Albany 2015:Book of Abstracts

Albany 2015
Conversation 19
June 9-13 2015
©Adenine Press (2012)

Oligomerization kinetics of ORF1p is correlated with LINE1 retrotransposition

ORF1 protein (p) is encoded by the long interspersed nuclear element-1 (LINE1) retrotransposon. LINE1 replicates by converting its transcript into genomic DNA, a mechanism that can also similarly process some host gene transcripts. LINE1 activity has thereby greatly expanded mammalian genomes during evolution and it causes variety of genetic changes in the modern human genome. The role of human ORF1p (hORF1p) in LINE1 retrotransposition is largely unknown, although it presumably involves its nucleic acid chaperone activity and its ability to oligomerize on nucleic acids. To better understand the molecular mechanism of hORF1p in LINE1-retrotransposition, we developed a novel method to characterize single-stranded DNA (ssDNA)-hORF1p interactions using single molecule stretching with optical tweezers. Here we examined the interactions of two hORF1p variants with ssDNA: hORF1-111p, the modern wild type (wt) protein and hORF1-151p, a hybrid of modern wt and a resuscitated ancestral hORF1p. Although the in vitro nucleic acid chaperone activities are indistinguishable in the two variants, 151p is inactive in an in vivo retrotransposition assay. We characterized three distinct binding kinetics for 111p and 151p with ssDNA. A fast kinetic fraction characterized by association and dissociation on a timescale of seconds, an intermediate fraction with a timescale of greater than one minute, which characterizes dissociation of the protein after the stretching force on DNA is released and a slow fraction with negligible dissociation on a timescale of tens of minutes. The fast fractions of both variants are converted to intermediate and slow fractions with time, consistent with protein oligomerization. However, oligomerization of 151p occurs two orders of magnitude slower than 111p. This result could explain the inactivity of 151p in retrotransposition and suggests that the oligomerization rate of ORF1p is important for retrotransposition.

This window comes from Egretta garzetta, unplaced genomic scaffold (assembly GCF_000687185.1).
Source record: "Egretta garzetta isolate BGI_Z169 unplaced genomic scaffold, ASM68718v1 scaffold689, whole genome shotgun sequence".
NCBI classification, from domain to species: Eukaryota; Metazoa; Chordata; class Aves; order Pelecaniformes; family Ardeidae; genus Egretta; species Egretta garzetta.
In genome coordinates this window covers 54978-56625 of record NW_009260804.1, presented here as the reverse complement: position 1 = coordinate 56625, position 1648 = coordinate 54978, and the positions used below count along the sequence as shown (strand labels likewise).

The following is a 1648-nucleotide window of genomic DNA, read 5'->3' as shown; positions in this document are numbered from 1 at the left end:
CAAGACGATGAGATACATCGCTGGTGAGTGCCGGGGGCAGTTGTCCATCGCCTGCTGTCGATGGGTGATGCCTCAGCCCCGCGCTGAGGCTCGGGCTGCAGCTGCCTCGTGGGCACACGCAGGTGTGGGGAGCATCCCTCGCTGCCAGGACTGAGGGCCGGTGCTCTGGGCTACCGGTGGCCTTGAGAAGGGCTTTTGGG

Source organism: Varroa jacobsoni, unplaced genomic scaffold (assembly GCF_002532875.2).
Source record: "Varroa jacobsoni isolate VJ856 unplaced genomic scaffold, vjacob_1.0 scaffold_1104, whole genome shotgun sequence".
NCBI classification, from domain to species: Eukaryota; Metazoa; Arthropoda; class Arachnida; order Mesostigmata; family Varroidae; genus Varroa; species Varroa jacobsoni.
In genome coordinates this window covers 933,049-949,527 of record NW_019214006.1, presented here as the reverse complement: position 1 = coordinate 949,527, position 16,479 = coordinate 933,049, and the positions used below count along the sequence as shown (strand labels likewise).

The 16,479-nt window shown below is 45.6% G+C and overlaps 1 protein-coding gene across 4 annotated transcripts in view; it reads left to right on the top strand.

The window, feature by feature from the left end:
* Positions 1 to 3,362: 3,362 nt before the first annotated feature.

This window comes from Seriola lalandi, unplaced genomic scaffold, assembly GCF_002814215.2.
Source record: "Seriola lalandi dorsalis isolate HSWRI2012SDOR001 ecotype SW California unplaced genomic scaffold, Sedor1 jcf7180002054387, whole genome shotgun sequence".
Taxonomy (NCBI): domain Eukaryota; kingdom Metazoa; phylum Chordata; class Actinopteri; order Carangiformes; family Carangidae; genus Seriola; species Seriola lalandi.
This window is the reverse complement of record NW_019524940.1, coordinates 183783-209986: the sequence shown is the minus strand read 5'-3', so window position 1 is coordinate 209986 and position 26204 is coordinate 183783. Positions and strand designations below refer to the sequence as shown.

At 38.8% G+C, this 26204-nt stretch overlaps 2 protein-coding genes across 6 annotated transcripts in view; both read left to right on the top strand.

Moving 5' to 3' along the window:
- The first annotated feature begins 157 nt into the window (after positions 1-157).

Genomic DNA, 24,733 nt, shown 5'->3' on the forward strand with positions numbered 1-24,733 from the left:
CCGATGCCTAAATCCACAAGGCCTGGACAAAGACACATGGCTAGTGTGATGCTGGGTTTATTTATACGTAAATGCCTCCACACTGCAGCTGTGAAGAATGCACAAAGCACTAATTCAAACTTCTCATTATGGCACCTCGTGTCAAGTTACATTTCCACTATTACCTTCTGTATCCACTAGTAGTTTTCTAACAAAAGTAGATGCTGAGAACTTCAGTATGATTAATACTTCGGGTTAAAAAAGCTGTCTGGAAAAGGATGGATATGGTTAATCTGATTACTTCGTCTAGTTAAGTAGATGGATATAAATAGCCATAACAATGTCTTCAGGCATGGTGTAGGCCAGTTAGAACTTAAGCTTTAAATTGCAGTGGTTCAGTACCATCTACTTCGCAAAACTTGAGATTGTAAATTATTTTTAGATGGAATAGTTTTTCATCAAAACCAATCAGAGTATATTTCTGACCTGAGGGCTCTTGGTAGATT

M. Nabuan Naufer1
Anthony V. Furano2
Mark C. Williams1

1 Northeastern University
Department of Physics
Boston, MA 02115, USA.

2 The Laboratory of Molecular and Cellular Biology
Bethesda, MD 20892, USA.